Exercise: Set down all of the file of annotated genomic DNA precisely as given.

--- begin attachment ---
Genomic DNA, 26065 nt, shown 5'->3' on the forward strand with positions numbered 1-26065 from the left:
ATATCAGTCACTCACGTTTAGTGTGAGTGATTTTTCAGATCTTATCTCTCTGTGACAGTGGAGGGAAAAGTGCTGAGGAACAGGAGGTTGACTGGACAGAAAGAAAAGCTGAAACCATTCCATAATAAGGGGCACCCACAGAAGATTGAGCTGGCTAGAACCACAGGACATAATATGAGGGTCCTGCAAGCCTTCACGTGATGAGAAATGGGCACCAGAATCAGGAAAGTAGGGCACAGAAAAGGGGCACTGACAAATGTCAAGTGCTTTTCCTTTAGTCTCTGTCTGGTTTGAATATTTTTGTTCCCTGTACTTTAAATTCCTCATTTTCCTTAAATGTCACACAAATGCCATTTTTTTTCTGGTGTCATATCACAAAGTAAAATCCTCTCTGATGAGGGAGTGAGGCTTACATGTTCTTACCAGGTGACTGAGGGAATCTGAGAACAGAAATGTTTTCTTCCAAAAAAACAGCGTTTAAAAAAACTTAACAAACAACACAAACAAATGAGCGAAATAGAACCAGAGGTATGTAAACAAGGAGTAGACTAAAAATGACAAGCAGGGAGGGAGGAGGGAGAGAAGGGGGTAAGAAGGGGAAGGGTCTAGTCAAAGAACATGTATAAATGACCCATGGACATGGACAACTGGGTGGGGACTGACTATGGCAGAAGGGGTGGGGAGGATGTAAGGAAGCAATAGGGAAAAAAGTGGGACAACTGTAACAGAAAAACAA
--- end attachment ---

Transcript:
Genomic DNA, 26065 nt, shown 5'->3' on the forward strand with positions numbered 1-26065 from the left:
ATATCAGTCACTCACGTTTAGTGTGAGTGATTTTTCAGATCTTATCTCTCTGTGACAGTGGAGGGAAAAGTGCTGAGGAACAGGAGGTTGACTGGACAGAAAGAAAAGCTGAAACCATTCCATAATAAGGGGCACCCACAGAAGATTGAGCTGGCTAGAACCACAGGACATAATATGAGGGTCCTGCAAGCCTTCACGTGATGAGAAATGGGCACCAGAATCAGGAAAGTAGGGCACAGAAAAGGGGCACTGACAAATGTCAAGTGCTTTTCCTTTAGTCTCTGTCTGGTTTGAATATTTTTGTTCCCTGTACTTTAAATTCCTCATTTTCCTTAAATGTCACACAAATGCCATTTTTTTTCTGGTGTCATATCACAAAGTAAAATCCTCTCTGATGAGGGAGTGAGGCTTACATGTTCTTACCAGGTGACTGAGGGAATCTGAGAACAGAAATGTTTTCTTCCAAAAAAACAGCGTTTAAAAAAACTTAACAAACAACACAAACAAATGAGCGAAATAGAACCAGAGGTATGTAAACAAGGAGTAGACTAAAAATGACAAGCAGGGAGGGAGGAGGGAGAGAAGGGGGTAAGAAGGGGAAGGGTCTAGTCAAAGAACATGTATAAATGACCCATGGACATGGACAACTGGGTGGGGACTGACTATGGCAGAAGGGGTGGGGAGGATGTAAGGAAGCAATAGGGAAAAAAGTGGGACAACTGTAACAGAAAAACAA